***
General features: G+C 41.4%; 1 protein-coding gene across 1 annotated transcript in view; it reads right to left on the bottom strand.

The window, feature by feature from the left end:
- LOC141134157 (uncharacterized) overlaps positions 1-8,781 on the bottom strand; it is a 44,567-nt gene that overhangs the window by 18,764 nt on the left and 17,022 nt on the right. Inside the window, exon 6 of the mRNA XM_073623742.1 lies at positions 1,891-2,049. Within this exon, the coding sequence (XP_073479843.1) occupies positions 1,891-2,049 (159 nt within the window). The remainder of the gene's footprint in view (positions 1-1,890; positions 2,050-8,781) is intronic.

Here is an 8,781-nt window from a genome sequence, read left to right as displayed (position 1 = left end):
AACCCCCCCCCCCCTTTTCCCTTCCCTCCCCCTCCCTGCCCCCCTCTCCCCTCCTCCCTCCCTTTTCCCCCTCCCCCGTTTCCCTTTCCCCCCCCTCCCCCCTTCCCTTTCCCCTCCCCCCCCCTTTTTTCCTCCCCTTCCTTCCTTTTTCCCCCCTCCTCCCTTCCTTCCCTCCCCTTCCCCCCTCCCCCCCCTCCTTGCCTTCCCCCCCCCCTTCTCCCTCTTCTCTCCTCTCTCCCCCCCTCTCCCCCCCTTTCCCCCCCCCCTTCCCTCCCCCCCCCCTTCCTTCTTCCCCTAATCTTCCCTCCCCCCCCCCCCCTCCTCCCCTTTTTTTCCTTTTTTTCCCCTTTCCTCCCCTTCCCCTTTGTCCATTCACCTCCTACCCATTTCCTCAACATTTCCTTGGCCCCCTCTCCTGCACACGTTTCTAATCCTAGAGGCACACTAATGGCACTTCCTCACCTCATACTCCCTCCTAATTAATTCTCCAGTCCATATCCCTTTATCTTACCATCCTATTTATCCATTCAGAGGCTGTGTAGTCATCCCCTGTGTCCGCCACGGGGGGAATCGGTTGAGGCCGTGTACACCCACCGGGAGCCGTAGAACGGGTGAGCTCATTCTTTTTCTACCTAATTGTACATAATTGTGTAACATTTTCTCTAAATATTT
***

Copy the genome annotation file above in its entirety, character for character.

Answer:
General features: G+C 41.4%; 1 protein-coding gene across 1 annotated transcript in view; it reads right to left on the bottom strand.

The window, feature by feature from the left end:
- LOC141134157 (uncharacterized) overlaps positions 1-8,781 on the bottom strand; it is a 44,567-nt gene that overhangs the window by 18,764 nt on the left and 17,022 nt on the right. Inside the window, exon 6 of the mRNA XM_073623742.1 lies at positions 1,891-2,049. Within this exon, the coding sequence (XP_073479843.1) occupies positions 1,891-2,049 (159 nt within the window). The remainder of the gene's footprint in view (positions 1-1,890; positions 2,050-8,781) is intronic.

Here is an 8,781-nt window from a genome sequence, read left to right as displayed (position 1 = left end):
AACCCCCCCCCCCCTTTTCCCTTCCCTCCCCCTCCCTGCCCCCCTCTCCCCTCCTCCCTCCCTTTTCCCCCTCCCCCGTTTCCCTTTCCCCCCCCTCCCCCCTTCCCTTTCCCCTCCCCCCCCCTTTTTTCCTCCCCTTCCTTCCTTTTTCCCCCCTCCTCCCTTCCTTCCCTCCCCTTCCCCCCTCCCCCCCCTCCTTGCCTTCCCCCCCCCCTTCTCCCTCTTCTCTCCTCTCTCCCCCCCTCTCCCCCCCTTTCCCCCCCCCCTTCCCTCCCCCCCCCCTTCCTTCTTCCCCTAATCTTCCCTCCCCCCCCCCCCCTCCTCCCCTTTTTTTCCTTTTTTTCCCCTTTCCTCCCCTTCCCCTTTGTCCATTCACCTCCTACCCATTTCCTCAACATTTCCTTGGCCCCCTCTCCTGCACACGTTTCTAATCCTAGAGGCACACTAATGGCACTTCCTCACCTCATACTCCCTCCTAATTAATTCTCCAGTCCATATCCCTTTATCTTACCATCCTATTTATCCATTCAGAGGCTGTGTAGTCATCCCCTGTGTCCGCCACGGGGGGAATCGGTTGAGGCCGTGTACACCCACCGGGAGCCGTAGAACGGGTGAGCTCATTCTTTTTCTACCTAATTGTACATAATTGTGTAACATTTTCTCTAAATATTT